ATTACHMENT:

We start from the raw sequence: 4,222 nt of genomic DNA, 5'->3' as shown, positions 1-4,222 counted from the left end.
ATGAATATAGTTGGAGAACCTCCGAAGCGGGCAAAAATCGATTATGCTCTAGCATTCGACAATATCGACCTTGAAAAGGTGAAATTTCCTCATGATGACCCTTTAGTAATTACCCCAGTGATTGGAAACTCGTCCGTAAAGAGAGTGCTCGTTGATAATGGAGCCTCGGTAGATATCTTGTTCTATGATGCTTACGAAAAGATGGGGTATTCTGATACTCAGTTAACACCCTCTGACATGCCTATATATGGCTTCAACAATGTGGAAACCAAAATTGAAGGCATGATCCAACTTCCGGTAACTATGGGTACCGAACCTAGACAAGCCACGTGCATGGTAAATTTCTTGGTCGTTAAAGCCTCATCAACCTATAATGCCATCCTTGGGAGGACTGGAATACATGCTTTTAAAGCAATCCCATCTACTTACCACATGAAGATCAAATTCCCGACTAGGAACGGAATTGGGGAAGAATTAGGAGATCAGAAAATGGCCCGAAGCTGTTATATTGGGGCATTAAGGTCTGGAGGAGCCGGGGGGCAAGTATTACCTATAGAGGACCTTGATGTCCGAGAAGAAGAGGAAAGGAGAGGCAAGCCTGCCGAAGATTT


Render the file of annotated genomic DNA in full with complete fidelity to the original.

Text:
We start from the raw sequence: 4,222 nt of genomic DNA, 5'->3' as shown, positions 1-4,222 counted from the left end.
ATGAATATAGTTGGAGAACCTCCGAAGCGGGCAAAAATCGATTATGCTCTAGCATTCGACAATATCGACCTTGAAAAGGTGAAATTTCCTCATGATGACCCTTTAGTAATTACCCCAGTGATTGGAAACTCGTCCGTAAAGAGAGTGCTCGTTGATAATGGAGCCTCGGTAGATATCTTGTTCTATGATGCTTACGAAAAGATGGGGTATTCTGATACTCAGTTAACACCCTCTGACATGCCTATATATGGCTTCAACAATGTGGAAACCAAAATTGAAGGCATGATCCAACTTCCGGTAACTATGGGTACCGAACCTAGACAAGCCACGTGCATGGTAAATTTCTTGGTCGTTAAAGCCTCATCAACCTATAATGCCATCCTTGGGAGGACTGGAATACATGCTTTTAAAGCAATCCCATCTACTTACCACATGAAGATCAAATTCCCGACTAGGAACGGAATTGGGGAAGAATTAGGAGATCAGAAAATGGCCCGAAGCTGTTATATTGGGGCATTAAGGTCTGGAGGAGCCGGGGGGCAAGTATTACCTATAGAGGACCTTGATGTCCGAGAAGAAGAGGAAAGGAGAGGCAAGCCTGCCGAAGATTT